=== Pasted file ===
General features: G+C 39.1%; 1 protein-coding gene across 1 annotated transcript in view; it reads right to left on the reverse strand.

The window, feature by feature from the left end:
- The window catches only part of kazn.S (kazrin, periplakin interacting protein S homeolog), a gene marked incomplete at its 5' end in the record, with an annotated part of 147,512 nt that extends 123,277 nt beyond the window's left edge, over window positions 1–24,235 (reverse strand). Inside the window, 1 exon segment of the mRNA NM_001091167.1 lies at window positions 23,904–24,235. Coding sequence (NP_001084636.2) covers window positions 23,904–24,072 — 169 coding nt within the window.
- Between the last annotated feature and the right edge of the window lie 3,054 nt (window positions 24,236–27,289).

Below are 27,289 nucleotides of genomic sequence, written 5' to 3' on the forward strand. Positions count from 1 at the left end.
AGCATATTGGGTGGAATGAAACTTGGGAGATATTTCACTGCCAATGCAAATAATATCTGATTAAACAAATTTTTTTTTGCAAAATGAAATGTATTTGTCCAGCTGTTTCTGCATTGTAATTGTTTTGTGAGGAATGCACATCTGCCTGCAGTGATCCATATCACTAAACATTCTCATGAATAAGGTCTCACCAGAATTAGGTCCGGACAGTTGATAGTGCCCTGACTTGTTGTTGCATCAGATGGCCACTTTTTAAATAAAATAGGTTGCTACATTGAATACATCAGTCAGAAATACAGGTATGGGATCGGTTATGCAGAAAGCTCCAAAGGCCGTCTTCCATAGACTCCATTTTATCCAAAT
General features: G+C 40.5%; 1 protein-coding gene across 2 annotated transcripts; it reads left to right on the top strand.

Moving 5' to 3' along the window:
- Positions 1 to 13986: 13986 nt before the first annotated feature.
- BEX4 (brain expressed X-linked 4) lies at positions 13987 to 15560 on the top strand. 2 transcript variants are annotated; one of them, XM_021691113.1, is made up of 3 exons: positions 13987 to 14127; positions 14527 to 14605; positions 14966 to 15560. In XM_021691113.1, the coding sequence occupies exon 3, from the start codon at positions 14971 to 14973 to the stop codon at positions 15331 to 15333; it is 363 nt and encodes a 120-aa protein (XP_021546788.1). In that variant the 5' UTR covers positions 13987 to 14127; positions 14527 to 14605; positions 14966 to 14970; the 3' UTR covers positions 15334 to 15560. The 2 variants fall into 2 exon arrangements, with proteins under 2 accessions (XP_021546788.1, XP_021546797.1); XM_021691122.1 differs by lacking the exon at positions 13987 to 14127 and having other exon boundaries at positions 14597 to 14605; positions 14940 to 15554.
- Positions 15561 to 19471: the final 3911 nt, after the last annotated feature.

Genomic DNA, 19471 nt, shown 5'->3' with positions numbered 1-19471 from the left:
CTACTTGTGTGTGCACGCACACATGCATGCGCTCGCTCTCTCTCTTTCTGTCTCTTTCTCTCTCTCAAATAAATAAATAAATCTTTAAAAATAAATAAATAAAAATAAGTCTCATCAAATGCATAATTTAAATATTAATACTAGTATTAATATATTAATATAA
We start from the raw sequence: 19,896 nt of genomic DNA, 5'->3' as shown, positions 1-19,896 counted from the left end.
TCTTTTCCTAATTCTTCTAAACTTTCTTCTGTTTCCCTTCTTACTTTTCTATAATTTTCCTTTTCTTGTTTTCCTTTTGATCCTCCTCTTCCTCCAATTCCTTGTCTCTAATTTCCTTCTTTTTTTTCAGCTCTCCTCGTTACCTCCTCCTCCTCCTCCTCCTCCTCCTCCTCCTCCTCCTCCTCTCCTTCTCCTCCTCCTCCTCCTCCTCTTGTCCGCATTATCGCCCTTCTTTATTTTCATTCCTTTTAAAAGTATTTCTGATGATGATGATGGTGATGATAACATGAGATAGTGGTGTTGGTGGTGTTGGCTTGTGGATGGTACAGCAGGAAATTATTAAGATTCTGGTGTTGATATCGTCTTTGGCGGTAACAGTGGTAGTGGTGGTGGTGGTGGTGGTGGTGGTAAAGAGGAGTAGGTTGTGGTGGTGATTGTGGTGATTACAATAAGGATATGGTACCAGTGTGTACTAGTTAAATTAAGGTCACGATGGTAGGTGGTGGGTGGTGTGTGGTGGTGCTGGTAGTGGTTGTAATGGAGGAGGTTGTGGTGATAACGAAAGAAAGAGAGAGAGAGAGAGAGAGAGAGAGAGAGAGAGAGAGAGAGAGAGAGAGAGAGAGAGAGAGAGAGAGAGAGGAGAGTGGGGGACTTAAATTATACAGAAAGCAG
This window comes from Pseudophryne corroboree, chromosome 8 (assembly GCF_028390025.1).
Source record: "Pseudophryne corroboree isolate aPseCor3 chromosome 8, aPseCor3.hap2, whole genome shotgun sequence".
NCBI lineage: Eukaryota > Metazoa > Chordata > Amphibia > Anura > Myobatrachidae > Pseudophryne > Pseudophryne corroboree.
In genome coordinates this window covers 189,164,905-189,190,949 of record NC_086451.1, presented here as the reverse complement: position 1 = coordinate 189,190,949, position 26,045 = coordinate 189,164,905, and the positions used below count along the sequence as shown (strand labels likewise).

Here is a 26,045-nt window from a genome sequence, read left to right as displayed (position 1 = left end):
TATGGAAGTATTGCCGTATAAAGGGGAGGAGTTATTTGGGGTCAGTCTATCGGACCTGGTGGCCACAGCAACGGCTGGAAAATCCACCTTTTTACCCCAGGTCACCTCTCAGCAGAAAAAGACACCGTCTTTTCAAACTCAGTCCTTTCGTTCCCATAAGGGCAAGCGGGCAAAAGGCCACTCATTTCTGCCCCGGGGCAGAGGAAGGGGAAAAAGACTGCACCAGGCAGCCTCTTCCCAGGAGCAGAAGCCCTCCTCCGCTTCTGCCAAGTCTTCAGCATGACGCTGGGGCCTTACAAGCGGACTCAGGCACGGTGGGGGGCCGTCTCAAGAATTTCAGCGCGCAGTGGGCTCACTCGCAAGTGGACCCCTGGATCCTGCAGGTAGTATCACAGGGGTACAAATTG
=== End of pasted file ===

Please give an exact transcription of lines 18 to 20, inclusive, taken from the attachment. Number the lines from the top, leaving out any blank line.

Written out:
NCBI lineage: Eukaryota > Metazoa > Chordata > Amphibia > Anura > Myobatrachidae > Pseudophryne > Pseudophryne corroboree.
In genome coordinates this window covers 189,164,905-189,190,949 of record NC_086451.1, presented here as the reverse complement: position 1 = coordinate 189,190,949, position 26,045 = coordinate 189,164,905, and the positions used below count along the sequence as shown (strand labels likewise).

Here is a 26,045-nt window from a genome sequence, read left to right as displayed (position 1 = left end):